The plan is for demolition to begin at the top of the building, starting with a crane and wrecking ball. The structure will be taken down floor by floor. Fencing will be placed to enclose the areas where work is being done. As for the building’s support, missing crossbars will be replaced and a beam will be added to reinforce a vertical column that has been damaged, according to the plan.

Outside the building, curbs, roads and sidewalks will be removed if necessary and hauled away, the plan said. Some trees, branches and plants may also be removed. All utilities will be capped if necessary, and walls will be removed three feet below grade. The basement floor will be torn up to allow for drainage.

According to the demolition plan submitted by the contractor, the building “will be filled with a mixture of clay and shale and compacted with a vibratory roller” and the ground will be levelled to ensure good drainage.

Work is set to begin Thursday, and Aug. 31 is listed as a completion date on the Ohio Environmental Protection Agency’s demolition notice, which was among the documents provided to the building department. But city officials said the company’s goal is to demolish enough of the building by Aug. 2 so that International Towers residents can return to their homes and businesses can reopen.

City firefighters are scheduled to go into Realty Tower on Wednesday to collect items residents have listed that they would like to have back. The items must fit in a 22”x14”x9” bag.

Bob Hannon, president of United Way of Youngstown and the Mahoning Valley, participated in a Monday roundtable with Brown. He said 170 International Towers residents have been living in hotels, nursing homes and assisted living facilities since the evacuation.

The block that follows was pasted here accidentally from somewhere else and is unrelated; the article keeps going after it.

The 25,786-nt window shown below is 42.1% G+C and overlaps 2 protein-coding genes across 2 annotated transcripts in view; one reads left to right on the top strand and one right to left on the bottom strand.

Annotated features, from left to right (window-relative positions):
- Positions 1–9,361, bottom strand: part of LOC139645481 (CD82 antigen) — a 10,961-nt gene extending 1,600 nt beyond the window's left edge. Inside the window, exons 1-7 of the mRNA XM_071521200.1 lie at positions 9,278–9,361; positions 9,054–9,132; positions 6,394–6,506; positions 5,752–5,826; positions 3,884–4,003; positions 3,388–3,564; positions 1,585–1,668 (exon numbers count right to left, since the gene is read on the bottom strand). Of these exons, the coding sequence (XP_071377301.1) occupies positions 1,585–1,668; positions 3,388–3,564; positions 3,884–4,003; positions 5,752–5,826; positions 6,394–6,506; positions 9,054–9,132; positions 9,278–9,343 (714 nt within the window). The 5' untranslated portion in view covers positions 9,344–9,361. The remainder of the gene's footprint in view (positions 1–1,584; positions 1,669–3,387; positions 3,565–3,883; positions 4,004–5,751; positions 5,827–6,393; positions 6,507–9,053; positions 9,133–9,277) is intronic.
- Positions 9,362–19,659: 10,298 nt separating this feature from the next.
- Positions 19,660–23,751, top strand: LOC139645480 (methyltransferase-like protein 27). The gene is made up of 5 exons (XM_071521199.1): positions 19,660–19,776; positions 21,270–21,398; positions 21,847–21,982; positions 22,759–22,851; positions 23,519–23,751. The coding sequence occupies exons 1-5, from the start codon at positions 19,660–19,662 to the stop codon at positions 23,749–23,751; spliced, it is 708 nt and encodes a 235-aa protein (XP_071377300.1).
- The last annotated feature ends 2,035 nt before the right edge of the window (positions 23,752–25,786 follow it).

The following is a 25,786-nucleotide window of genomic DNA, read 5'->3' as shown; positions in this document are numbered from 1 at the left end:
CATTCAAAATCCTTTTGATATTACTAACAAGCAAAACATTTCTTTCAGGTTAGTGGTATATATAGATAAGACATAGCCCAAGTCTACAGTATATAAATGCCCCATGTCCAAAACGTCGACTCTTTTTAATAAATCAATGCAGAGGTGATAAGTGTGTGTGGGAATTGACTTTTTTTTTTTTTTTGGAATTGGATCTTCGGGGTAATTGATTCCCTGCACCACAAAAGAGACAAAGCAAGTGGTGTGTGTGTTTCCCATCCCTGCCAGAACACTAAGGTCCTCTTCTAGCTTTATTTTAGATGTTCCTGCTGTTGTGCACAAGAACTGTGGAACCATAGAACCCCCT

“Our funding for these people ends July 15,” Hannon said. “So the immediate issue is how do we get funding from July 16 to Aug. 2 to continue to support them in hotels, nursing homes … wherever they are.”

He estimated the amount needed was $85,000. The agency spent about $170,000 on the first month of housing and food stamps for International Towers residents.

United Way has formed City Center Reconstruction Fund collect donations.

Hannon hopes Brown will secure federal funding to help downtown residents or businesses.

Residents of the International Towers are anxious and want to know when they will be able to return to their homes, he added.

“The hotel stay works, but they’ve lost their identity and community,” Hannon said. “It’s their home. It’s where they live. It’s where they socialize.”

He added that there were concerns about the owners of Realty Tower.

“I think the owners and management of International Towers have been very open and have taken a stand,” Hannon said.

“Where were the owners of Realty Tower? We didn’t hear from them. We talk to International every day. I think there could be more dialogue with Realty Tower — maybe they could step up and be more vocal. I think their lack of voice in this has caused some people to worry that maybe they should do more.”

Copyright 2024 The Business Journal, Youngstown, Ohio.